At first glance, it looked like an ordinary day at Avellanas beach, on Costa Rica’s Pacific coast. Kids on surfboards were pushed into the waves while others played in the sand. Food, drinks, and families having fun were everywere. On closer inspection, you might have noticed something outstanding. A group of special needs children with cerebral palsy, Down syndrome and developmental delays such as autism were here to enjoy, some for the first time, a day at the beach.
Under the auspices of the Shine Project Foundation, this activity was organized by Carlsbad, California couple Rob Williams, a dual language immersion teacher and his wife Cheryl, who teaches moderate to severely disabled students.
The Shine Project Foundation was created in October 2013 in the United States “to provide events and opportunities with typical peers to help facilitate communication, build friendships, and develop creative, recreational, and vocational skills in a safe, fun, and structured environment.”
Saturday’s beach day was the first activity the couple has organized in Costa Rica, where they have been on leave from their jobs for the last year.
After the Williams conceived the idea of a beach day for special needs children, they reached out to Courtney Gaw Borquet, a board member of the nonprofit association for Culture, Education and Psychology for Infants and Adolescents (CEPIA), who located the appropriate families.
“I found the kids at physical therapy sessions at CEPIA,” Gaw said. “Then I went into different towns and asked around, called the leaders of the communities to find the kids for today.”
She invited eleven families from six towns in the province of Guanacaste and they were certainly ready for fun when the bus arrived to drive them to Avellanas beach.
Once on the sand, approximately 30 volunteers were on hand to facilitate all of the scheduled activities including surf lessons, areas for swimming and playing in the sand, even a spot where children could be dragged along the shore on a boogie board.
“We love special needs kids and we wanted to do what was necessary to give them the opportunity to enjoy the beach, and some of these kids have never been to the beach,” said Rob Williams.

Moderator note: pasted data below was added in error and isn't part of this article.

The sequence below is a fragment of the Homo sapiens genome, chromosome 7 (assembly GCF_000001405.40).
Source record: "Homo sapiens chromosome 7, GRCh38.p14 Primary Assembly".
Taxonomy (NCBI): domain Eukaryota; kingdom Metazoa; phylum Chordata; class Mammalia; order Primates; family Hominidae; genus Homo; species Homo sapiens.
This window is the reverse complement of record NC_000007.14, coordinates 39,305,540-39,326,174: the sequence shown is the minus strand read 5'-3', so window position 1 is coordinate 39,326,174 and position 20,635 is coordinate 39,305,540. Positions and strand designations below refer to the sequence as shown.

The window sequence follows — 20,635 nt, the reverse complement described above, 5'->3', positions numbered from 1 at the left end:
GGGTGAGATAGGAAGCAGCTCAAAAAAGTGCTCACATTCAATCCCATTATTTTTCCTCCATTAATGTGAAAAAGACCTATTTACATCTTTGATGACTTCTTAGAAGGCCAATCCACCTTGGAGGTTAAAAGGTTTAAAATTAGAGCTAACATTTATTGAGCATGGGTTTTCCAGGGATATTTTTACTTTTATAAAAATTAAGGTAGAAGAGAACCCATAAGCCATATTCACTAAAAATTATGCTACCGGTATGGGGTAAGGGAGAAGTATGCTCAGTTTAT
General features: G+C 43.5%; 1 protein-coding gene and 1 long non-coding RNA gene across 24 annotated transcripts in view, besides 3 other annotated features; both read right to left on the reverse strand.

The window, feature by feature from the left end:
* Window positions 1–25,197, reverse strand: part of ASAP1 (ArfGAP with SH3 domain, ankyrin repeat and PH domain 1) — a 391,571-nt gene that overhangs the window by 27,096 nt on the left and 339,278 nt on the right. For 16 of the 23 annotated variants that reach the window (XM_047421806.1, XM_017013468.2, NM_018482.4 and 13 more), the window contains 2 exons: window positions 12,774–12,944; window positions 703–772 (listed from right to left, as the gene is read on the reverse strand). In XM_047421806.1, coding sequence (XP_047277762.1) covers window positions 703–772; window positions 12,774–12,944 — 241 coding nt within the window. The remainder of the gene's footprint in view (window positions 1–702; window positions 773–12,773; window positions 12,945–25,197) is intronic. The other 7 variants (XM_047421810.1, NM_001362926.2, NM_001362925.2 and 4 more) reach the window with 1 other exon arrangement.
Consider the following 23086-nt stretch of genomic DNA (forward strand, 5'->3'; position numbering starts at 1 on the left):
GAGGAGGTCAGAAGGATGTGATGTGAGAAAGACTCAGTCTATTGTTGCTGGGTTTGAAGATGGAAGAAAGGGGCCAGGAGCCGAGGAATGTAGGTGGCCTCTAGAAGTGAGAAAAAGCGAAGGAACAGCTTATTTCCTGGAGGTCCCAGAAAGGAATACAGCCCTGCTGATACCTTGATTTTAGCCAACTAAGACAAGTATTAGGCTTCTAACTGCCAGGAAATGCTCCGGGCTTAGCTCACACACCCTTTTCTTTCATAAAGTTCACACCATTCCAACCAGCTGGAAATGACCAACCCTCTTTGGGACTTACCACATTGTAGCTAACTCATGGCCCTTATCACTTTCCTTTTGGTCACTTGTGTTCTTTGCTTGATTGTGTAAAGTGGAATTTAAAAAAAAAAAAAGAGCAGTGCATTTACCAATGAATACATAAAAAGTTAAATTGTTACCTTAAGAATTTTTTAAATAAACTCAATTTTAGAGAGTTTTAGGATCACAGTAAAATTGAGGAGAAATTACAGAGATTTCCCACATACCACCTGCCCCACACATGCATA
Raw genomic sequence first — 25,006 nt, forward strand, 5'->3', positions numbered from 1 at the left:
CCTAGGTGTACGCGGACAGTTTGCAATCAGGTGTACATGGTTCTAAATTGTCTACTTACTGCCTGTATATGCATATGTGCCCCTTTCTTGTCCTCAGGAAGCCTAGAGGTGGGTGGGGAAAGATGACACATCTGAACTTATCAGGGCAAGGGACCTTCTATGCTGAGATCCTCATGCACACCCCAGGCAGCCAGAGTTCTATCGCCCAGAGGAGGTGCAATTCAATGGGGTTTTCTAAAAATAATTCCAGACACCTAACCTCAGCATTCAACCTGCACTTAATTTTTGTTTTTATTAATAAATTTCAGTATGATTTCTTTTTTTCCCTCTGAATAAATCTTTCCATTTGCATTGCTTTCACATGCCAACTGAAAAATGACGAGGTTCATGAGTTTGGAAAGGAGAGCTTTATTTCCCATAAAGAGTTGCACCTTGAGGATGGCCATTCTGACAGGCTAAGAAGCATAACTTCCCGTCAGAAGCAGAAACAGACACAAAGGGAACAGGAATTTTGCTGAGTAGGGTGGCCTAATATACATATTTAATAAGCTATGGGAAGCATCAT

One of those children was 13-year-old José Francisco Baranco, who was not only on his first trip to the beach, but got his first taste of the ocean too. Two volunteers carried him into the water, where he played for 10 minutes and didn’t want to come out. With flapping hands and a warm smile he let them know that he wanted to stay put.
Victor Nuñez Ramirez, Tamarindo’s head lifeguard, watched over everyone with eagle eyes because the surf had a strong current. He observed as 14-year-old Ignacio Orbando López was lifted from his wheel chair, loaded onto a longboard surfboard, and then pushed into the waves by two surf instructors.
“He is happy,” said Nuñez.
Even though Orbando has cerebral palsy, he wore a big smile as he took a surf lesson from Mauricio Ortega Chaves of Avellanas Surf School. With Ortega holding him at the waist, and another instructor applying pressure to the nose of the board, Orbando had enough balance to ride a wave into shore.
“To me, being with these kids and teaching them how to surf, is just plain surfing, period. They’re just like you and me,” said Ortega.
After his surf session, 5-year-old Angelo Borquet shot the world famous surf symbol, the shaka (thumb and pinky up), as he climbed off his board. He then joined another boy who, like him, has Down syndrome. Together they worked at digging holes and building sand castles with similarly aged children from Avellanas and the surrounding areas.
“It’s important for these kids to be included in all activities, and to be able to enjoy a day just like their peers do at the beach,” said Gaw, who is Borquet’s mother.
Cheryl Williams felt the day was a success. “Although they do not have the mental and cognitive ability to express themselves verbally, they can express themselves with body language, facial expressions and sounds. Being in the water and the sensation of the sand is very therapeutic, especially if they don’t move their body very much. It’s very exhilarating to them,” she said.